To resolve confusion amongst recruiters regarding the user interface and how the system was intended to work, I was asked to redesign our internal candidate search system.
The Search & Match system is a tool that Adecco’s recruiters use to discover candidates that match the requirements of a job request. Candidates from multiple databases are fed into a big data engine, allowing recruiters to find ideal candidates from multiple databases and business units within one application.
The application has two algorithms, one for search and one for match:
- Search: a search field that a recruiter can enter any string of text, plus advanced filters for specific criteria. Skills or location for example.
- Match: the recruiter copies and pastes an entire CV or job description in order to find a similar candidate or a matching candidate respectively. The advanced filters are also available.
Once a recruiter performs either a search or a match, they are presented with a list of candidates. They can view their profiles and/or download their CV. At this point the recruiter can decide if any of the candidates are potential hires, and add them to their Application Tracking System (ATS).
Recruiters can also search for jobs within the system, they have the same search & match capabilities as candidates although the advanced filters differ slightly. A recruiter who has a good candidate may not have a good job match for them, so turn to the search system to find a good fit.
One of the benefits to working with an internal system is easy access to users, so I set out to talk to as many recruiters as possible. The most common problem that kept surfacing was confusion around the difference between a search and a match. Also, having a screen for searching and a screen for matching for both candidates and jobs was deemed excessive and disorientating.
I ran a usability test with 2 groups of users. The first group was recruiters that had used the system for at least 6 months, the second, recruiters that had never used the system before.
I was interested to see and hear how recruiter’s use of the system fit their daily routine and activities, under what circumstances do they use the system? How often do they use it? Are there features that aren’t present that recruiters were expecting? Are there features there that recruiters weren’t aware of? What are their main frustrations?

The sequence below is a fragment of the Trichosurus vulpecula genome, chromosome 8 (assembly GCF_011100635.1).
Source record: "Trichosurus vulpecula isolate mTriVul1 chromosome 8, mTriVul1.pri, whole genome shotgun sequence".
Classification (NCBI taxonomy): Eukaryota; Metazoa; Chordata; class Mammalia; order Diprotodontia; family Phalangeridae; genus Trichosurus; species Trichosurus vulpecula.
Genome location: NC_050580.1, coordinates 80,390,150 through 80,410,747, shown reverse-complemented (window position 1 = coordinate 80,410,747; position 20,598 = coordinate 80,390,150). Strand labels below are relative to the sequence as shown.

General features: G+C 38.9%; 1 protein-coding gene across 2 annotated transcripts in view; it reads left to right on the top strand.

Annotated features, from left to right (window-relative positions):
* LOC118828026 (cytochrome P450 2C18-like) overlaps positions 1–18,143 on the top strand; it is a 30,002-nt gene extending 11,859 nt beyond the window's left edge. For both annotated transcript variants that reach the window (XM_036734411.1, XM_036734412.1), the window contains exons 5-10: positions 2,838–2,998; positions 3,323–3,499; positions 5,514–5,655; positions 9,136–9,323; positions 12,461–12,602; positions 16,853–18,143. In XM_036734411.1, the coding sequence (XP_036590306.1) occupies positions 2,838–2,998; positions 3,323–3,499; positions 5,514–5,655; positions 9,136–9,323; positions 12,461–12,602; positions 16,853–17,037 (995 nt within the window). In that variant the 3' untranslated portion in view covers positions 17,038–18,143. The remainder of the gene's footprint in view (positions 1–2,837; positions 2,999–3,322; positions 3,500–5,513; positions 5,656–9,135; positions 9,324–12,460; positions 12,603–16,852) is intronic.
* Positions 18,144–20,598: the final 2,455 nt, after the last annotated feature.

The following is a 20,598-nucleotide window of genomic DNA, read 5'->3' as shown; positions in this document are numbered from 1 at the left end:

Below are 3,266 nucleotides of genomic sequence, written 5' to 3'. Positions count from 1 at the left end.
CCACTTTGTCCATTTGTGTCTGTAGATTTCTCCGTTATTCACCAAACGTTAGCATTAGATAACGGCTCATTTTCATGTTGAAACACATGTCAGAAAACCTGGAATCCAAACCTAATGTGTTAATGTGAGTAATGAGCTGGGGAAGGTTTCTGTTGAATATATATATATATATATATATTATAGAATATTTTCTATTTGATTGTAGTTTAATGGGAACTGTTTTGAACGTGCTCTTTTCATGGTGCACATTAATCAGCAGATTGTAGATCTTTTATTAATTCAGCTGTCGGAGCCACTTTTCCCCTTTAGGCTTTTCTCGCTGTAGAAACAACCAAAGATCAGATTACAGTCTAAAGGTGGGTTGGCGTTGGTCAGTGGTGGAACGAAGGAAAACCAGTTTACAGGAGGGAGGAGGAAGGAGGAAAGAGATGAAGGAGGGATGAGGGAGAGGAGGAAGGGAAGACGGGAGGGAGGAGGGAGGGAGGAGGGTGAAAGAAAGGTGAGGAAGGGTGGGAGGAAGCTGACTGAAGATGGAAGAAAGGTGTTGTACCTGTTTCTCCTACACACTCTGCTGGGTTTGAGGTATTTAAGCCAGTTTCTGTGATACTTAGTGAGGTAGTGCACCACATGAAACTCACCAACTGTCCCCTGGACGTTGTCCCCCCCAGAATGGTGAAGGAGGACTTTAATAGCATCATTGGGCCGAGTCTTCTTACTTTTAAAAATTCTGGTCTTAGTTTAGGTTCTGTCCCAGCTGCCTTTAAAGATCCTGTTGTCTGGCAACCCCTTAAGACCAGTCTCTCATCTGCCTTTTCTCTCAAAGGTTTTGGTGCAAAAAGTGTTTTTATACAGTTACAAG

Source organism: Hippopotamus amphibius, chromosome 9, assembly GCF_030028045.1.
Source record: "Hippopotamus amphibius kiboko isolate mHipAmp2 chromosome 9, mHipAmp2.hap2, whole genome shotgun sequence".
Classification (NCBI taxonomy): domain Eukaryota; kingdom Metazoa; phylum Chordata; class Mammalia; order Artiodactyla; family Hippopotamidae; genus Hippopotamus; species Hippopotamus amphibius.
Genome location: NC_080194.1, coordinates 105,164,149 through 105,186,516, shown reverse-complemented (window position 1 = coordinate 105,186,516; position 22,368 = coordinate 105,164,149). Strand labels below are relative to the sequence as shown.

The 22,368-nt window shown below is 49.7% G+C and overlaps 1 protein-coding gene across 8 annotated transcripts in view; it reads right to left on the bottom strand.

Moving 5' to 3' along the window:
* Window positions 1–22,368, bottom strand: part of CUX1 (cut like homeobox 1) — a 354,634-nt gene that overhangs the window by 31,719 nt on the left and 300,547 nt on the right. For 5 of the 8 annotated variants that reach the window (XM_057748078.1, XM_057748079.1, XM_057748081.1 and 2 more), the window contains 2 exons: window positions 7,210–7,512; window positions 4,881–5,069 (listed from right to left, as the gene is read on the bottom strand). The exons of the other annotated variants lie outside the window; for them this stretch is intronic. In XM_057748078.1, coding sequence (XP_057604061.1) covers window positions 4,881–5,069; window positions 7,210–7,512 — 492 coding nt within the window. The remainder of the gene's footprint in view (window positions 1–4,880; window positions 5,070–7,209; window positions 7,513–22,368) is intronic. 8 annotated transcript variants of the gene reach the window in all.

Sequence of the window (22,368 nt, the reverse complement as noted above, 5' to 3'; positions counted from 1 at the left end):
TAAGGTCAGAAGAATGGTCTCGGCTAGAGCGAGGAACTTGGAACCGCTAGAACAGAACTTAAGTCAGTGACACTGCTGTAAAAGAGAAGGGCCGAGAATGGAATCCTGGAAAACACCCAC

After a round of interviews and usability tests I had gathered enough information and understanding to move into the discovery stage.
After many discussions, reviewing usability test videos and generally observing recruiters using the existing system. I put together an experience map to illustrate the current process and to highlight areas where we can improve the experience.
The advanced search in the existing system had text inputs for each filter, with no validation or feedback for the user. This was quickly improved by using an input that support the content best. Sliders for min and max values, auto-suggest for location etc.
I also designed a ‘create search pattern’ option so the recruiter didn’t have to populate the form for popular searches. Clear labeling and help text was also used.
To allow recruiters to narrow down large candidate results we added a faceted search. Using key data such as location, skills and salary as attributes.
Allowing recruiters to create groups of candidates was an important feature we wanted to introduce to mirror their daily activities.
To allow our recruiters to make quicker decisions on candidates eligibility, we introduced a candidate comparison tool. Displaying their experience, skills, education and location against a job request and other candidates.
During the iteration process, I was keen to remove the ambiguity between searching and matching - the biggest source of frustration for recruiters. The reality was that regardless of the algorithmic differences between a search and a match, from the recruiter’s perspective, they’re the same thing, search criteria is entered into the system search results are displayed. We therefore made the decision to remove any mention of ‘matching’ - everything was a search, only one interface.
As we were allowing recruiters to drag and drop documents to run a match, we decided that any searches from the main search box under 30 characters instigated a search, anything over that (A pasted job description for example) would instigate a match. The result for the recruiter is the same, though in the back-end the engine is doing things differently.
By integrating the search, match, candidate & job search and advanced search into one control, we reduced the cognitive load for users. 2 screens became 1 screen, and 4 controls became 1 control.
Now it was time to give the UI a skin! As this system was brand agnostic I decided to use Google’s material design. This reduced the effort by not having to create a design system or styleguide.
View the click-able prototype.
You can use the left and right arrow keys to navigate the screens
By talking to recruiters early and understanding their needs and frustrations we were able to design something with their interests at the heart of each decision. We introduced lots of quick wins (Load times, clear messaging etc.) that improved the overall experience whilst giving recruiters the features that they had been expecting.
There is still plenty of work to do here, but the feedback so far has been very positive.Back to case studies